As with many other varieties, it is not judicious to attempt to breed from the small bitches. Far better is it to rely upon a bitch of medium size (81b. or so) that also comes of a small strain, and utilise her as a brood bitch, mating her to a dog renowned for siring small puppies. If the puppies are born in winter, they must be kept in a fairly warm room, and at night, when the fires are out, the lined basket or box should be lightly covered. In spring and summer no such precaution is necessary, and at any rate in sunny, warm weather the mother and her whelps will be benefited by being kept outside. With puppies so reared, the tendency to skin disease, so prevalent with these dogs, is minimised, and the coat is correspondingly improved. Should the coat get bare upon the head, as it often does, a little vaseline pomade rubbed in after washing the dog with one of the pet-dog soaps will be beneficial. Teething troubles affect puppies very much, and the coat and ear-carriage are alike bad. Though in the big Black-and-tan but one type of ear is acknowledged, with these pocket editions it is not unusual to find two or three different kinds—erect, rose, drop. So long as the carriage of either is correct and the dog be otherwise of good quality, the actual shape of ear is not of great moment, or at least it does not appear to be. The dietary of all these Toy dogs must be as varied as possible, and minced lean meat should be given as a change food.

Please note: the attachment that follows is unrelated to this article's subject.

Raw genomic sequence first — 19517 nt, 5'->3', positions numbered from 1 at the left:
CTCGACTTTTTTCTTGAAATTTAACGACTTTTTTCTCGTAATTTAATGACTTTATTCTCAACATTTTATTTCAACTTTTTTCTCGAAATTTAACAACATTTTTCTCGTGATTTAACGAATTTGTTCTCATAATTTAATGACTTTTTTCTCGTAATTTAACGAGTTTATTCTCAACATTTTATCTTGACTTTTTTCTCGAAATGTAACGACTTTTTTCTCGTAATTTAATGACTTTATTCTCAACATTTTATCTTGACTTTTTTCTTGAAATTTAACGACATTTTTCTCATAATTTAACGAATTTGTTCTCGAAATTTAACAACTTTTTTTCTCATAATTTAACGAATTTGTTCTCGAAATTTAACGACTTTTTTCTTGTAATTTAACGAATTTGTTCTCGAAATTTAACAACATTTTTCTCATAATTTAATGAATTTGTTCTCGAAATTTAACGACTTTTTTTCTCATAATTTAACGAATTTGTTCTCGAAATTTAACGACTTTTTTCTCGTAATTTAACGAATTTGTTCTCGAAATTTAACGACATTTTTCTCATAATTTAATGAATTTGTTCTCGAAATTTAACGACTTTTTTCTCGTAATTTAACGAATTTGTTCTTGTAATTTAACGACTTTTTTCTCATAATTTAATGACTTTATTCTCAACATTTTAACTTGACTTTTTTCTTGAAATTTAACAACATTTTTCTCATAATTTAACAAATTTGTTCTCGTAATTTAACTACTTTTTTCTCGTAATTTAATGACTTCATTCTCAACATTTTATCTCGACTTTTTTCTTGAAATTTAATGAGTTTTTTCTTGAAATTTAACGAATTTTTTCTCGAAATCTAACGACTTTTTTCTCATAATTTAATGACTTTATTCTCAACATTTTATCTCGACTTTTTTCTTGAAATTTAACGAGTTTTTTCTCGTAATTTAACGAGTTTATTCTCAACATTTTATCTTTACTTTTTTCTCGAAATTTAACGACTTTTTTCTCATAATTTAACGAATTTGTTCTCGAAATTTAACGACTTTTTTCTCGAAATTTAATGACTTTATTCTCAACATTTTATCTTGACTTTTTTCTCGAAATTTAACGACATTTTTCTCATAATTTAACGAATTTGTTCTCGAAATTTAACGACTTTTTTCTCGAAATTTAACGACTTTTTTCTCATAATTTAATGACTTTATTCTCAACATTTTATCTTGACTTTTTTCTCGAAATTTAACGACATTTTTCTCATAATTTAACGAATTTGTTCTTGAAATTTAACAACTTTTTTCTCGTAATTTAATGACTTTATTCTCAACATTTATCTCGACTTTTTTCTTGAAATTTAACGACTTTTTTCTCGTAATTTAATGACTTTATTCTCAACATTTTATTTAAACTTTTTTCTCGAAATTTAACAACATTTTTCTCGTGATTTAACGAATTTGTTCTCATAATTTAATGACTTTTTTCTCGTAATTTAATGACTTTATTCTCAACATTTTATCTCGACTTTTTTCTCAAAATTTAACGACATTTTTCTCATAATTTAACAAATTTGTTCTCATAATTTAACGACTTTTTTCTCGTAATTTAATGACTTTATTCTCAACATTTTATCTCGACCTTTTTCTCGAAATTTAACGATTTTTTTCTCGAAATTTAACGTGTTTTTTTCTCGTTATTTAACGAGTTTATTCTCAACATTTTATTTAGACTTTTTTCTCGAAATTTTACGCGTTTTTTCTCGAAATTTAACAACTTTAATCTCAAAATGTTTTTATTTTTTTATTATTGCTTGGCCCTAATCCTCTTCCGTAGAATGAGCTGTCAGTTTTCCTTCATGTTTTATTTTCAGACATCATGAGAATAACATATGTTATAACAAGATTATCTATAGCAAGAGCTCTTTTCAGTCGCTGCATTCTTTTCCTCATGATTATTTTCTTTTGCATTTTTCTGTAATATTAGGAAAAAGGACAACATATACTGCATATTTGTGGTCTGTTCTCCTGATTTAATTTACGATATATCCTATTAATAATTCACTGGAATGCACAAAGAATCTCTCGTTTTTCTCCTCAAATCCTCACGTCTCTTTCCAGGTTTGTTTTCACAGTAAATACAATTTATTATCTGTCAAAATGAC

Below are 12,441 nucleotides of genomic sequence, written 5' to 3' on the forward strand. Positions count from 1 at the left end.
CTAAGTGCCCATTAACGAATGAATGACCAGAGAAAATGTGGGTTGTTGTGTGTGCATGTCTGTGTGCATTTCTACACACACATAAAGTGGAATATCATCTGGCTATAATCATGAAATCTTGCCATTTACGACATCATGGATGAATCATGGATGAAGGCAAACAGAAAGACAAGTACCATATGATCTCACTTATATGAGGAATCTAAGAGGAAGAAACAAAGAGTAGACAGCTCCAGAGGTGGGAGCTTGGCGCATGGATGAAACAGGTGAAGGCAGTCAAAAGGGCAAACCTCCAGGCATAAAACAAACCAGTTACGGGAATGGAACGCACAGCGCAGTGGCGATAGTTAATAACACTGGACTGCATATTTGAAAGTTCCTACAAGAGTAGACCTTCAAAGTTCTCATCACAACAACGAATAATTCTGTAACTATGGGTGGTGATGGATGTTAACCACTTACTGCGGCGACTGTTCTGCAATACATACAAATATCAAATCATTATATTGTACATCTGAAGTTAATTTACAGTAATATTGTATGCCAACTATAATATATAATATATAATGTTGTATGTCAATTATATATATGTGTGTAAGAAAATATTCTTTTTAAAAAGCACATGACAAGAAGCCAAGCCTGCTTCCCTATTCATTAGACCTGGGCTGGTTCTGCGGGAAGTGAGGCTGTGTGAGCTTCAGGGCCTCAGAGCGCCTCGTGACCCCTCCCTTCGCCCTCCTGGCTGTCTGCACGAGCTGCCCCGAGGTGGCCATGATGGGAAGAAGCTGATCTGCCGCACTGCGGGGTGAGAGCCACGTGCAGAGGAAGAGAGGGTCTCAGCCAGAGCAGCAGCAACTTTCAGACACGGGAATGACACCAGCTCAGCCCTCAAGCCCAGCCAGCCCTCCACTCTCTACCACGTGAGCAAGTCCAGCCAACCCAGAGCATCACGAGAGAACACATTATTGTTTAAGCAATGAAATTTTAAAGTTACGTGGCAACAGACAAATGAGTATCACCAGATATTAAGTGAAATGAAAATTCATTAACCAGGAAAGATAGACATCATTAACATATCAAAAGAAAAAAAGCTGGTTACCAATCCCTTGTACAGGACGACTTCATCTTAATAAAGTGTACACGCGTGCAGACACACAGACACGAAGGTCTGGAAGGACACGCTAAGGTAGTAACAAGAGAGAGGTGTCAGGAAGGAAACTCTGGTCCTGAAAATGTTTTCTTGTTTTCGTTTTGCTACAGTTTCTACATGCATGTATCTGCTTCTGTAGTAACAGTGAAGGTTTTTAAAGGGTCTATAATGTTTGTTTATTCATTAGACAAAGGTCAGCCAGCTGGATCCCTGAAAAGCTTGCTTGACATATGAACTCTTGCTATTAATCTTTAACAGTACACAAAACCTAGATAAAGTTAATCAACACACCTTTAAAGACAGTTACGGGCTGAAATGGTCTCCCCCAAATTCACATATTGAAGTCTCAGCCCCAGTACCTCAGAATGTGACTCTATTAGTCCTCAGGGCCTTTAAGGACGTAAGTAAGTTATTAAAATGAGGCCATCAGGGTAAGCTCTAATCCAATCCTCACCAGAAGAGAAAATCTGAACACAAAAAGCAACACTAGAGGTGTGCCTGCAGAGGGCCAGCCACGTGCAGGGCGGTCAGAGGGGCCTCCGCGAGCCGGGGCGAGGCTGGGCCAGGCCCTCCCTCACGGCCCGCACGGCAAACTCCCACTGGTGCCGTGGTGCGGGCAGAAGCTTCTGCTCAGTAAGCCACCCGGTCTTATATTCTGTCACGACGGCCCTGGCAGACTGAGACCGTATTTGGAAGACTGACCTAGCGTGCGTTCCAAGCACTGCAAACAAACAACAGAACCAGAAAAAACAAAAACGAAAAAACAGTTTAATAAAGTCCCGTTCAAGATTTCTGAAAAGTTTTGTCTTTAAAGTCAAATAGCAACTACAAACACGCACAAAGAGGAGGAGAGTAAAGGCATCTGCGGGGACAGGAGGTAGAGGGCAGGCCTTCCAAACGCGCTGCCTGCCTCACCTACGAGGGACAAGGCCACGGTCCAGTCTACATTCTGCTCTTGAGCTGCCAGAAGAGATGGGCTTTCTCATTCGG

The White Toy Terrier

Occasionally diminutive White Terriers of 31b. or 41b. weight turn up at a show, but do not seem as yet to be looked on as worthy of distinct classification. Those usually seen have been too bullet-headed; but by close in-breeding of the now well-established White English Terrier, a very pretty class of Toys might be produced, and, if bred in sufficient numbers, a class would soon be made for them at our best shows.

The Chihuahua Dog

Another atom of dog-flesh now and again seen at our shows is the Chihuahua. Those specimens that we have seen appeared to differ considerably as to type. According to a correspondent who wrote about these dogs in the Field a few years ago, the true Chihuahua "is very small, has smooth hair of different colours except black (which is not recognised), a fine nose, large, prominent eyes, slender feet, a

[ocr errors]